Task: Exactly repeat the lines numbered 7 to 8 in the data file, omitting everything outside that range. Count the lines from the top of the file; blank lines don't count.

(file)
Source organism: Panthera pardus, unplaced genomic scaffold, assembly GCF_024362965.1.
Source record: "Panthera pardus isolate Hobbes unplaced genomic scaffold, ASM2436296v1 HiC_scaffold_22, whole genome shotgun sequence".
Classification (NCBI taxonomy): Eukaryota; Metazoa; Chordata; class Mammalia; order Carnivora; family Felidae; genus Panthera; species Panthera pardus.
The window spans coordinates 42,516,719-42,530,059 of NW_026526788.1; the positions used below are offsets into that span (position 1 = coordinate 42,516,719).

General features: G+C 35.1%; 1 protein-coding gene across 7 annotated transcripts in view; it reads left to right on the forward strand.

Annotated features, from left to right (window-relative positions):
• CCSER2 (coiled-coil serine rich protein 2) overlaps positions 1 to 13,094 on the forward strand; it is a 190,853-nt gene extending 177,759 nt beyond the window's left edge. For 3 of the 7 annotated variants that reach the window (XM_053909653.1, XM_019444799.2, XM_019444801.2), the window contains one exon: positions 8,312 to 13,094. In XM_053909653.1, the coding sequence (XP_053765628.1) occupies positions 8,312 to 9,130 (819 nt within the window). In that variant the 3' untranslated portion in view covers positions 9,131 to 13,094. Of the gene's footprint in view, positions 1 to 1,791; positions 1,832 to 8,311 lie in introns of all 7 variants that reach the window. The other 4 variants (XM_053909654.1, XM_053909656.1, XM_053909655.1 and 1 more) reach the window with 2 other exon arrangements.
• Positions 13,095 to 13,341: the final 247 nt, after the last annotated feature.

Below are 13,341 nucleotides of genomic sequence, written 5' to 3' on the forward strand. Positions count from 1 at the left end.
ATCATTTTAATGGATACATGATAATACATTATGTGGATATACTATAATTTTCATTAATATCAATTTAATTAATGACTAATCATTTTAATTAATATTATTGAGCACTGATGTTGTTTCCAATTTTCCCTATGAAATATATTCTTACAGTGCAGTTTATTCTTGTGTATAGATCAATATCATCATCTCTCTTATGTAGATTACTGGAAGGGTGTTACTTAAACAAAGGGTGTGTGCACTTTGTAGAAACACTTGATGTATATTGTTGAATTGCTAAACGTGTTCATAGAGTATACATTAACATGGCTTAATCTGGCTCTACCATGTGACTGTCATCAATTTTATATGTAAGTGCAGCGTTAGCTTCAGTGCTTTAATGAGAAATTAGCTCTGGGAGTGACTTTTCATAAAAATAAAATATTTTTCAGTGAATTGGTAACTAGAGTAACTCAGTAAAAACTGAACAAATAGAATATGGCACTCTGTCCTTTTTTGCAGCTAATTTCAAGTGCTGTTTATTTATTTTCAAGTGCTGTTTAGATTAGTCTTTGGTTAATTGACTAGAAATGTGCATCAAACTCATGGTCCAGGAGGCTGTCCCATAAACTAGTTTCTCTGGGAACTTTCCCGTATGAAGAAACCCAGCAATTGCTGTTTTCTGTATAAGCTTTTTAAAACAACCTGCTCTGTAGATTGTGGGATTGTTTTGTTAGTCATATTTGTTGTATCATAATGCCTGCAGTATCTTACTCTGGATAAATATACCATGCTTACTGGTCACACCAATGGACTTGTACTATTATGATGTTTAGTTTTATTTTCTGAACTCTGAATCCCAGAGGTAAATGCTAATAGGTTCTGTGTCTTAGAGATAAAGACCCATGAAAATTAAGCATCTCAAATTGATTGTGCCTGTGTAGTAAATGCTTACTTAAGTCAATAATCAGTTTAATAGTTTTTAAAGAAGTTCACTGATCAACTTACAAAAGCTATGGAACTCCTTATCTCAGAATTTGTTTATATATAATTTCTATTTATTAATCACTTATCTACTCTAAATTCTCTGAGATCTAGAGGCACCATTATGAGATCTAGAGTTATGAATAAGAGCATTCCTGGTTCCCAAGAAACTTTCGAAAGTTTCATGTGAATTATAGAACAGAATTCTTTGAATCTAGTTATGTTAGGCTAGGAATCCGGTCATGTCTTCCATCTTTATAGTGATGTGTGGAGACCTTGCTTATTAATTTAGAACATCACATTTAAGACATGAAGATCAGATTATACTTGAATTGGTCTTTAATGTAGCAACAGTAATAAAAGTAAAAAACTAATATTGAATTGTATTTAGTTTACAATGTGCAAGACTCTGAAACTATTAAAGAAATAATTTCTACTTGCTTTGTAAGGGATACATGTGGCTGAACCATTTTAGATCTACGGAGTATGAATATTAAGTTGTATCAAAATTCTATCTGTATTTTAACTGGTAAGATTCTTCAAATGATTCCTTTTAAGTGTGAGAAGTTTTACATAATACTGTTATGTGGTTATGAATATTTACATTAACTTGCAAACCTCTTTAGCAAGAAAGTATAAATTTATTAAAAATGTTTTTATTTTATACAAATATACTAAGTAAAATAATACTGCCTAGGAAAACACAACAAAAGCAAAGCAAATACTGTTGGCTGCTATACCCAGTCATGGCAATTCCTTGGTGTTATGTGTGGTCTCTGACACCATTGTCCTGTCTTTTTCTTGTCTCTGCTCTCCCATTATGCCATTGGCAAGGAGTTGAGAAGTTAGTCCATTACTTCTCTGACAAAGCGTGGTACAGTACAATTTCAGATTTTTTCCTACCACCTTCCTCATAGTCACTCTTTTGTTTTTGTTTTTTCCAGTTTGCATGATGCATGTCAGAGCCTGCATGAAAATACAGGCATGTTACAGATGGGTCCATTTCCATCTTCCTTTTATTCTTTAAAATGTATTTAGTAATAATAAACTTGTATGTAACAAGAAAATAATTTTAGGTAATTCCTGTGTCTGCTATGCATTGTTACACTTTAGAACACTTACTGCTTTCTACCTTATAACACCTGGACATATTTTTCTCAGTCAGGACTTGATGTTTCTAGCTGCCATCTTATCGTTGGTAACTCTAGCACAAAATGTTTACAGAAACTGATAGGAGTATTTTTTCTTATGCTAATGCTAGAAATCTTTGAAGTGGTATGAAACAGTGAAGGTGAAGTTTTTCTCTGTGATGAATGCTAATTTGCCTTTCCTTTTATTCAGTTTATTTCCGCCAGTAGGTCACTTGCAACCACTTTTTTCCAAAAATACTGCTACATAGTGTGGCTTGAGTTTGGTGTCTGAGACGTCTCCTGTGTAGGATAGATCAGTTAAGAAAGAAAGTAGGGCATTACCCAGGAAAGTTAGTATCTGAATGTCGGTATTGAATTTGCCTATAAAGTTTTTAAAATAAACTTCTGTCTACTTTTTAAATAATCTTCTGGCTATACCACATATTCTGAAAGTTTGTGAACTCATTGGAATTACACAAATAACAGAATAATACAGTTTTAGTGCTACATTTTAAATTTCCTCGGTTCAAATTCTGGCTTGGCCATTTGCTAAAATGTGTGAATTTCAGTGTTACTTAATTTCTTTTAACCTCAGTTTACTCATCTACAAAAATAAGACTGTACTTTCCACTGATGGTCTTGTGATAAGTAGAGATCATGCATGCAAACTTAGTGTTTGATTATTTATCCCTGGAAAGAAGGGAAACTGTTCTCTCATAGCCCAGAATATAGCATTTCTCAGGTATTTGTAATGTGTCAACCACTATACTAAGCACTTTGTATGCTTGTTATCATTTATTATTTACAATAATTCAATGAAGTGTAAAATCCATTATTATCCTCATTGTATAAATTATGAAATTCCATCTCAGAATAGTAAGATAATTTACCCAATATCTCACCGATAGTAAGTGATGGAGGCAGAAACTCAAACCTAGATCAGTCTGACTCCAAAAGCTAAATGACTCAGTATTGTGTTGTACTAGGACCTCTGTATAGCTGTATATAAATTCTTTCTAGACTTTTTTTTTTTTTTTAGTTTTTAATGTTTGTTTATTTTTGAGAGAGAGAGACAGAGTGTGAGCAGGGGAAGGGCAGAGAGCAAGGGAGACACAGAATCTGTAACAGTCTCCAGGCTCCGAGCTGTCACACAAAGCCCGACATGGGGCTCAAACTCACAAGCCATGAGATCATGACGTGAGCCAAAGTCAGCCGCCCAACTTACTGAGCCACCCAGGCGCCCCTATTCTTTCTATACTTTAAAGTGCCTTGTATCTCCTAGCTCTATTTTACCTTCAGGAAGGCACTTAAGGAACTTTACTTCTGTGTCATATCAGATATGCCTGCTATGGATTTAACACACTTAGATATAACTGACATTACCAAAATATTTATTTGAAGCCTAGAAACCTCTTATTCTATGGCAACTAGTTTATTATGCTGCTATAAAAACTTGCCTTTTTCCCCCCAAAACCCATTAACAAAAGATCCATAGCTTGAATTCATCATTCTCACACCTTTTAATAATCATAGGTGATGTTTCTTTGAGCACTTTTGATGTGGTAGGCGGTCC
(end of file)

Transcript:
• CCSER2 (coiled-coil serine rich protein 2) overlaps positions 1 to 13,094 on the forward strand; it is a 190,853-nt gene extending 177,759 nt beyond the window's left edge. For 3 of the 7 annotated variants that reach the window (XM_053909653.1, XM_019444799.2, XM_019444801.2), the window contains one exon: positions 8,312 to 13,094. In XM_053909653.1, the coding sequence (XP_053765628.1) occupies positions 8,312 to 9,130 (819 nt within the window). In that variant the 3' untranslated portion in view covers positions 9,131 to 13,094. Of the gene's footprint in view, positions 1 to 1,791; positions 1,832 to 8,311 lie in introns of all 7 variants that reach the window. The other 4 variants (XM_053909654.1, XM_053909656.1, XM_053909655.1 and 1 more) reach the window with 2 other exon arrangements.
• Positions 13,095 to 13,341: the final 247 nt, after the last annotated feature.